Poetry on Demand, Part 2

notebook-2247352_1920I needed four poems about four diverse sculptures, and I needed them fast. But I now had a structure and a thread to tie them together. I sat myself down and started writing.

Since I wanted to end with Peace, that meant I had to start with Summer. The Lizzy Fountain poem, or at least the initial draft, came together pretty quickly. I moved on to Fall, which also seemed fairly straightforward. Winter stumped me, so I skipped ahead to Spring. I got a few lines written but couldn’t figure out what the person in the sculpture was doing. What was she holding?

While I waited for more photos, I brainstormed about Winter. I kept seeing an image of dark birds circling in an overcast sky, so I went with that.

The photos didn’t help much, but I finally got an answer as to what was being held: origami cranes. I googled and learned this was the Japanese symbol for peace. I jotted down words I associated with peace—acceptance, compassion, serenity, tolerance—and suddenly I had a rough draft of my third poem.

The Winter poem limped along behind.


By the week of installation, I had four working drafts. They were decent, but not great. I attended the installation of Tropic Birds, and saw all the details I had missed in the photo: vines, roots, hammered steel.

After the sculpture installation, several of the Art Commissioners and I had lunch with the sculptor and his wife, who was also an artist. They were environmentalists, and we hit it off immediately. Toward the end of our meal, Ruth sat down next to me and asked about my poem. I told her about the concept of four poems in four seasons, and she asked which season Tropic Birds was.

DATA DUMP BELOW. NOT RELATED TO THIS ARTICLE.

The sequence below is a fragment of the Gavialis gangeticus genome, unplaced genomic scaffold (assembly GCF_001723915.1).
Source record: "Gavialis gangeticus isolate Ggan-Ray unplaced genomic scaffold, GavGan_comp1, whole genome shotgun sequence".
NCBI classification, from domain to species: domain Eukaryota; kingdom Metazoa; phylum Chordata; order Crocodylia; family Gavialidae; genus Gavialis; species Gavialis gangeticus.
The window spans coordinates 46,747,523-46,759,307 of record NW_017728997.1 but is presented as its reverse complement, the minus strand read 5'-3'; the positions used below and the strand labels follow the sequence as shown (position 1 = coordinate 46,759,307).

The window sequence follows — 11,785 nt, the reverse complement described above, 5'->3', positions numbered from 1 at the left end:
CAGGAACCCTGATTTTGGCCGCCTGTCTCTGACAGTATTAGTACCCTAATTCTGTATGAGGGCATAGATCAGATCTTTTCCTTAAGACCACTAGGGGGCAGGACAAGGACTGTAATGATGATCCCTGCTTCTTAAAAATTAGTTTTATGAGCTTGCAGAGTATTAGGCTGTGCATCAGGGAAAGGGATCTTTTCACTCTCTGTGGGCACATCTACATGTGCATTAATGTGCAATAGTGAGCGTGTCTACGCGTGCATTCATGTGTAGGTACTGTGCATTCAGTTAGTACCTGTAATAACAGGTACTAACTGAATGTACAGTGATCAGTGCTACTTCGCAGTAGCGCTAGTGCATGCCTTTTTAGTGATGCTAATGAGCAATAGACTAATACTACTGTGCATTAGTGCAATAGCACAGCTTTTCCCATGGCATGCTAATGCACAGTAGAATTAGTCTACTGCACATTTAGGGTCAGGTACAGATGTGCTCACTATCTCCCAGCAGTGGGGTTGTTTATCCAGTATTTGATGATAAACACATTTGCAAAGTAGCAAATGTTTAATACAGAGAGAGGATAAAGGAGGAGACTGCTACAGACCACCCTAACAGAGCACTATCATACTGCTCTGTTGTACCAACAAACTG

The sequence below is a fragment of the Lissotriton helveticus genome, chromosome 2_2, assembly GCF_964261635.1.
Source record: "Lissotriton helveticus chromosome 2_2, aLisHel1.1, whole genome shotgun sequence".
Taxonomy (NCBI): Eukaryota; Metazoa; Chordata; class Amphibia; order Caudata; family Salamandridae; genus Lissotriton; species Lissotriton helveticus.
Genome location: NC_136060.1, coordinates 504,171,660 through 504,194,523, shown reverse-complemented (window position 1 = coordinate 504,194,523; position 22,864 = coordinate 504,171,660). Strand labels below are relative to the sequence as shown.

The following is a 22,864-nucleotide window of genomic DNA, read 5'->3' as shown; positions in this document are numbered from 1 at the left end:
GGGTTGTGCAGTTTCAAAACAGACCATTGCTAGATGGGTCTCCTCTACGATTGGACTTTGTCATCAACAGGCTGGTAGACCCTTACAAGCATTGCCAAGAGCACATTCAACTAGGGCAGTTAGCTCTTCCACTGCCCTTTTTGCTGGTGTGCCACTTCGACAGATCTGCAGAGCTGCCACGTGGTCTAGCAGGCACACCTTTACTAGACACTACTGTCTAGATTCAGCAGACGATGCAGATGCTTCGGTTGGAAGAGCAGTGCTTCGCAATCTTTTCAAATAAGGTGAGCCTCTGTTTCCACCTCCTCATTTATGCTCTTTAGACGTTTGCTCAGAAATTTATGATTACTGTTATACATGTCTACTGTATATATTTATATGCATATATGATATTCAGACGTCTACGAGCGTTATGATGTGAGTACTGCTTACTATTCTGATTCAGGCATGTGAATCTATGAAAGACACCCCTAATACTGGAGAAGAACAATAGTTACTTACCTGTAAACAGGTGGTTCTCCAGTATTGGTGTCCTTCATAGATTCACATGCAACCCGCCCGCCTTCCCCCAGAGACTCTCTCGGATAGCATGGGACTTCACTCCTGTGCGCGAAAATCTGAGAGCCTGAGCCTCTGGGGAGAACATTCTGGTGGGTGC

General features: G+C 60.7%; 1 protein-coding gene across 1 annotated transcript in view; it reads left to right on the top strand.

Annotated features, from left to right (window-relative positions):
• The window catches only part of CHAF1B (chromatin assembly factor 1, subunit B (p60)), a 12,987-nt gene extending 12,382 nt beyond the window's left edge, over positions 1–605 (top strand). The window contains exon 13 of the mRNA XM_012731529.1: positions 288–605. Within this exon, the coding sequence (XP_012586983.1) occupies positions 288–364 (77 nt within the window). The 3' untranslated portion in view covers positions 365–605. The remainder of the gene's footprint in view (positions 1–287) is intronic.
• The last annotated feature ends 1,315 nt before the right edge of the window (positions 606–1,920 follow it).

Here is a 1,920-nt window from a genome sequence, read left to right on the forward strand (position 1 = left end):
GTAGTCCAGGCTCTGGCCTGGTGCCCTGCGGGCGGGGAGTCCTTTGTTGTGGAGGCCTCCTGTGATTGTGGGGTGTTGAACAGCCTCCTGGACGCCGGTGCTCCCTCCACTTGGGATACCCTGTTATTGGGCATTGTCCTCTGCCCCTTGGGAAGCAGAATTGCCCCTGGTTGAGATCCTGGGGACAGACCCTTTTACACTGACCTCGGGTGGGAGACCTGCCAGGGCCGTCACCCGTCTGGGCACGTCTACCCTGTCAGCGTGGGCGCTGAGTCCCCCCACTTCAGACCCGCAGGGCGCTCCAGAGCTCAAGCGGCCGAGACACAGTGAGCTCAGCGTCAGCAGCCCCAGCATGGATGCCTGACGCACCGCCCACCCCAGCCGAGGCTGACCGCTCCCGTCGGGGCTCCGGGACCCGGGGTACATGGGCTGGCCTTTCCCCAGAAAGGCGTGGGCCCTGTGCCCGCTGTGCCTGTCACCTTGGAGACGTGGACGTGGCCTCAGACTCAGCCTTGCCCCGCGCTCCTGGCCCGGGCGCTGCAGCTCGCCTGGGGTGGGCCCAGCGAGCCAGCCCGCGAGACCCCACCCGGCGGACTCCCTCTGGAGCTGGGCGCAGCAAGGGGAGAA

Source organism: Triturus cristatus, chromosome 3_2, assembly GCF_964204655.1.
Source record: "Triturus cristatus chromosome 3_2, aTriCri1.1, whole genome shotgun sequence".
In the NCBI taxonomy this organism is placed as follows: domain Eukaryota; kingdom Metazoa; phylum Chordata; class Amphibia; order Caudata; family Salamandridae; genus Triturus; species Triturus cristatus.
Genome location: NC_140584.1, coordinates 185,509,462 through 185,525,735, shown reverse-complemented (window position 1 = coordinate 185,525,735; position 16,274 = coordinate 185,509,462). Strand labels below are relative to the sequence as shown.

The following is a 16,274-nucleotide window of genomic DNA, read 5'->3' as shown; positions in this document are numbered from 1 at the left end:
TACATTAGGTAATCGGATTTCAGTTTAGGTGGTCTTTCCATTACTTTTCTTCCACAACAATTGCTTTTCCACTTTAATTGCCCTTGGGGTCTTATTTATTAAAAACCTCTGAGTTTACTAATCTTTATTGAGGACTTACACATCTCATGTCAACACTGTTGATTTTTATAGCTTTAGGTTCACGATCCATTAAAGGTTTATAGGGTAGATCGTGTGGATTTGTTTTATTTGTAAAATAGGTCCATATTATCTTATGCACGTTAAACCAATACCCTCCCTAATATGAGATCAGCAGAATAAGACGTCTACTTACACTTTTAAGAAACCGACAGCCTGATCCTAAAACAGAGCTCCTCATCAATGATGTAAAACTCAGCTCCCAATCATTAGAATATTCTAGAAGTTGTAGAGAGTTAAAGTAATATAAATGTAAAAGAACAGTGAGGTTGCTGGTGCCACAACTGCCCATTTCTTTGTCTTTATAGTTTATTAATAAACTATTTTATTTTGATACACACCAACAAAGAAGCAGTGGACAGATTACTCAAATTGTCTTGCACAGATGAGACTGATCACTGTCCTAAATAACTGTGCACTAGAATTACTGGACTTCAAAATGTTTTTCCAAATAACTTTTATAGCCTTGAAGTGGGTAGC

“Winter,” I said, feeling a bit bad that their sculpture got the default season.

She nodded. “It feels like winter.”

I was startled by this. “You think so?”

“Oh yes,” she said. “Don’t you?”

I realized that now that I had seen it in person, I couldn’t imagine it being any other season. I knew then that I was on the right path.


I tweaked and tweaked the poems for a week, right up to the deadline, 36 hours before the dedication. By then I had added the four points of the compass along with the seasons. I felt good about what I’d done.

Forced to let those poems go, I turned my attention to the volunteer appreciation poem. I brainstormed a few ideas and started writing. I soon had a draft.

At the sculpture dedication ceremony, we started with Peace. The Chair of the Commission for the Arts talked about the artist, who had told her that the work was primarily about peace and hope. I looked down at my poem for that sculpture. The first word was peace, and the last word was hope.

This kind of synchronicity continued all morning. I felt like my words had really hit their mark.

Create-stone in water

The following night I read my volunteer appreciation poem. When I returned to my seat, the Chair of the Commission for the Arts smiled and said, “That was just beautiful.”

#2, who is now a Commissioner, grinned. “Nice work.”

I had done it. Five poems in under three weeks. I felt something shift inside me. I was now truly a poet, worthy of the title Poet Laureate.

Until next time,

About Cynthia J. Patton

Writer, Editor, Advocate, Speaker, Special Needs Attorney, and Autism Mom. Also the Founder and Chairperson of Autism A to Z, a nonprofit providing resources and solutions for life on the spectrum.
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